Generation â€˜Mâ€™ – RCSIsmj Staff Writer Samar Atteih
It’s no surprise that the media dominates the waking hours of most children and adolescents. The use of cellphones, video games, television and the internet have increased dramatically over the past decade with the average adolescent spending up to 8 hours per day accessing various forms of media (1), leading to the moniker â€˜generation Mâ€™.
8-11 year olds are spending up to 4 hours per day watching television(2) and up to 2 hours per day playing video games. Worryingly enough, over 90% of video games rated as appropriate for children 10 years and older contain some form of violence. (3) Well-intentioned parents therefore often unknowingly allow childhood exposure to media violence.
It is well established that this exposure leads to both short-term and long-term increases in aggressive behaviours amongst the youth, with many theorized underlying psychological mechanisms.
In the short-term, the priming of pre-existing aggressive cognitions, combined with changes in emotional arousal heightened by observed violence, are likely the psychological means by which aggression is enhanced. Immediately following exposure to violent media, children may simply mimic viewed behaviours; persistent exposure, however, leads to long-term enhancement of aggressive cognitions and emotions through observational learning. (4)
Interestingly, children mimic the characters that they can most relate to.Therefore, violence in the action hero is far more permeating than violence in the villain and widely beloved characters – such as the Hulk, Captain America and Batman – are in actuality increasing the risk of long term aggression in our youth. When these characters are lauded as being heroes due to their (albeit well-intentioned) violence, it further promotes the idea that aggression is rewarded during social interaction. This in turn normalizes the belief that hostility is appropriate and leads to the formation of violent social scripts. (5) With Marvelâ€™s Captain America: Civil War and Batman v Superman: Dawn of Justice released with PG-13 ratings earlier this year, parents may want to think twice about the potential long term consequences of â€˜age appropriateâ€™ movies.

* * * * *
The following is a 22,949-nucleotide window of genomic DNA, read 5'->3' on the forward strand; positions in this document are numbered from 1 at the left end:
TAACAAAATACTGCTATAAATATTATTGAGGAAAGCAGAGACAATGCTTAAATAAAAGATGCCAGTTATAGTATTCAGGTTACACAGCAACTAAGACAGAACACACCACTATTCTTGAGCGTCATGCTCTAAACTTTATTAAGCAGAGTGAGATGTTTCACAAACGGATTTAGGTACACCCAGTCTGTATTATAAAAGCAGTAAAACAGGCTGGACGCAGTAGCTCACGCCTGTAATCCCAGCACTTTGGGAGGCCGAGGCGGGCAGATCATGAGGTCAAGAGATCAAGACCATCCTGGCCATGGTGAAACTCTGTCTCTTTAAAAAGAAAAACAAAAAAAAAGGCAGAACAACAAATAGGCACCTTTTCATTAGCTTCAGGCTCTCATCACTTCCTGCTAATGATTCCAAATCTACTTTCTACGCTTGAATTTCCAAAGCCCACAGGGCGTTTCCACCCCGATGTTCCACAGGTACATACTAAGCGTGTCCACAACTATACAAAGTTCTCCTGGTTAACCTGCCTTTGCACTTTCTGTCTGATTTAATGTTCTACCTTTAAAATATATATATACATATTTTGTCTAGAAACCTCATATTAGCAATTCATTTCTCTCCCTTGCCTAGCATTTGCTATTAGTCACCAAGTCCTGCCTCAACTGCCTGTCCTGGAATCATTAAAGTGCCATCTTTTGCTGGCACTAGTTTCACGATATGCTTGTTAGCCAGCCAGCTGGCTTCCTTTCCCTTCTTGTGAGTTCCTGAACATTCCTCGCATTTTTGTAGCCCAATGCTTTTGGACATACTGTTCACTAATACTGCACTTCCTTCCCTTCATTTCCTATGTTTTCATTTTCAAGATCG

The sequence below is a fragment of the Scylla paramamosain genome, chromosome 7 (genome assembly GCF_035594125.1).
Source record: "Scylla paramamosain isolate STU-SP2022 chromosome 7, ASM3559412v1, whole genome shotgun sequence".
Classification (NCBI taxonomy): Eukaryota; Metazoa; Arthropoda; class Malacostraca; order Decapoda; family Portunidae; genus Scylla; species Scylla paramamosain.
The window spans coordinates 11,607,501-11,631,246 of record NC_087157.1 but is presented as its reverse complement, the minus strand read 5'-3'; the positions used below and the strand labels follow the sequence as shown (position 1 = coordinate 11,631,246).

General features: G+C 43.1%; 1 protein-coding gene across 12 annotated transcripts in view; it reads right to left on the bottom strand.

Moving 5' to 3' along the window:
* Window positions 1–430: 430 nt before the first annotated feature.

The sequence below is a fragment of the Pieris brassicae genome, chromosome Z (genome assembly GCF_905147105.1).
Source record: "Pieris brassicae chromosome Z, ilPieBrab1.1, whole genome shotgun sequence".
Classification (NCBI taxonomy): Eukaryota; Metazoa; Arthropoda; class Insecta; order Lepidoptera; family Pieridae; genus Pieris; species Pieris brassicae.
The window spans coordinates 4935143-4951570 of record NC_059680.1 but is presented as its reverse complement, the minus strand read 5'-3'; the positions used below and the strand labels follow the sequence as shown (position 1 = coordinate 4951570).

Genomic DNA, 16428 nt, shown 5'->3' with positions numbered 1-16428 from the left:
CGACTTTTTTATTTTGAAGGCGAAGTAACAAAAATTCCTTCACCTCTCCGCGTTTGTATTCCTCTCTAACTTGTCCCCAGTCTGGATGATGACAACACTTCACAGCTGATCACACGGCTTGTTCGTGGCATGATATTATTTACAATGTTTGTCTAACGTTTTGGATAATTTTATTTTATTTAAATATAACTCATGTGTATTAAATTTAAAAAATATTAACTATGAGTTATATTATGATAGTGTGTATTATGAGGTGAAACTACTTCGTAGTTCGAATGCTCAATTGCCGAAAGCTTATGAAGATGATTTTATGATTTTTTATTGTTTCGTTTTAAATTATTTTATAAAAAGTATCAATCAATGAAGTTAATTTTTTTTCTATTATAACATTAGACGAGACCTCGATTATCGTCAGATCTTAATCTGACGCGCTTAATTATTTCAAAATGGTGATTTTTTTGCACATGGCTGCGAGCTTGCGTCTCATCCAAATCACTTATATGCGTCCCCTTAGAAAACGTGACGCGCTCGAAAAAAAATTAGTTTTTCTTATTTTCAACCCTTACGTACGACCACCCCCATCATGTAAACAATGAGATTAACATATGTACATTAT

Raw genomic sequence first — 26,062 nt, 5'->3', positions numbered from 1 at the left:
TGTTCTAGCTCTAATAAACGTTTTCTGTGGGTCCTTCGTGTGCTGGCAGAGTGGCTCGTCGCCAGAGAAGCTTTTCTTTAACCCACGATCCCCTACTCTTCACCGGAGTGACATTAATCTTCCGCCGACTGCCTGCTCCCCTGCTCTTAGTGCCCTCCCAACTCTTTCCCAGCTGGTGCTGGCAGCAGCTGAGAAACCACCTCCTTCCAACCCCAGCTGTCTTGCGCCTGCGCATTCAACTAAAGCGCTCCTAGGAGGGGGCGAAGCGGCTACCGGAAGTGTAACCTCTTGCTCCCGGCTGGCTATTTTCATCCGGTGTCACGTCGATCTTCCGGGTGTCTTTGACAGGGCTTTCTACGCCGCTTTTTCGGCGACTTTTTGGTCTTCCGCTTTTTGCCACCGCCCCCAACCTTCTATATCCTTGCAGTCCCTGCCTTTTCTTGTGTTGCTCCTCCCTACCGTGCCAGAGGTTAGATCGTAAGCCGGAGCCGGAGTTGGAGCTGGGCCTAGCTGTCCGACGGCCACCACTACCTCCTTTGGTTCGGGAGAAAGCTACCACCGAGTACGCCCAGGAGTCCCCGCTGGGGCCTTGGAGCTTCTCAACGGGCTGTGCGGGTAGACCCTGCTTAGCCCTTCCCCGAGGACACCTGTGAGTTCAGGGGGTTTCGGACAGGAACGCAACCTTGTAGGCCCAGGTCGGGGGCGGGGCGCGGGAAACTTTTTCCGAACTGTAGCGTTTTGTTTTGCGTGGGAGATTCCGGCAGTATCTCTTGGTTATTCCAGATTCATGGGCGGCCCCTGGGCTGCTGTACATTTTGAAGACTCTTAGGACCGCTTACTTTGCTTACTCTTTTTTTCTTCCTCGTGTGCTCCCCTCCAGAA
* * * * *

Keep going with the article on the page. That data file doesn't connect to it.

And aggression isnâ€™t the only problem. Another potentially more ominous trend seen is the â€˜desensitizationâ€™ effect, whereby repeated exposure to media violence leads to loss of emotional and cognitive response to fictional victims. In turn, this effect transfers to real-life interactions, whereby the ability to appropriately respond to true victims through affective empathy or sympathy is diminished. (6,7) The entire desensitization effect is automatic and subconscious – so children are becoming emotionally detached without realising it. This poses a threat to pro-social behaviours as well as moral judgement making by youth, both of which are heavily influenced by an individualâ€™s emotional reactivity.
To combat the side effects of media violence, parents are advised to limit their childrenâ€™s daily media access, screen all content for violence and engage children in more real-world activity. (8) The younger a child is, the more likely exposure is to lead to acquision of aggressive social scripts and desensitization, so parents should begin setting boundaries early, when their parental influence is at its highest.
If current trends continue, we risk raising a generation of youth with the potential to be aggressive and emotionally blunted, with anti-social personality traits. Unfortunately, with the past and current prevalence of violent media exposure, the majority of children in the western world will be/ have already been affected.
1) Anderson C, Shibuya A, Ihori N et al.Violent video game effects on aggression, empathy, and prosocial behavior in Eastern and Western countries: A meta-analytic review.Psychological Bulletin 2010; 136(2)151-173.
2) Rideout V.J., Foher U.G., Roberts D.F. Generation M2: Media in the Lives of 8-18-Year-Olds: A Kaiser Family Foundation Study2010.
3) Harvard Mental Health Letter. Violent Video Games and Young People. Harvard Health Publications 2011.
4) Bushman B, Huesmann L. Short-term and Long-term Effects of Violent Media on Aggression in Children and Adults. Archives of Pediatric and Adolescent Medicine 2006;160(4):348-352.
5) Brockmeyer J. Playing Violent Video Games and Desensitisation to Violence. Child and Adolescent Psychiatric Clinics of North America 2015; 24(1)65â€“77.
6) Vossen H, Piotrowski J, Valkenburg P. The Longitudinal Relationship Between Media Violence and Empathy: Was It Sympathy All Along? Media Psychology 2016. DOI: 10.1080/15213269.2015.1121825
7) Mrug S. Madan A. Windle M. Emotional Desensitization to Violence Contributes to Adolescentsâ€™ Violent Behavior. Journal of Abnormal Child Psychology 2016; 44(1)75-86
8) American Academy of Pediatrics. Children, Adolescents and the Media. Pediatrics 2013;132:958â€“961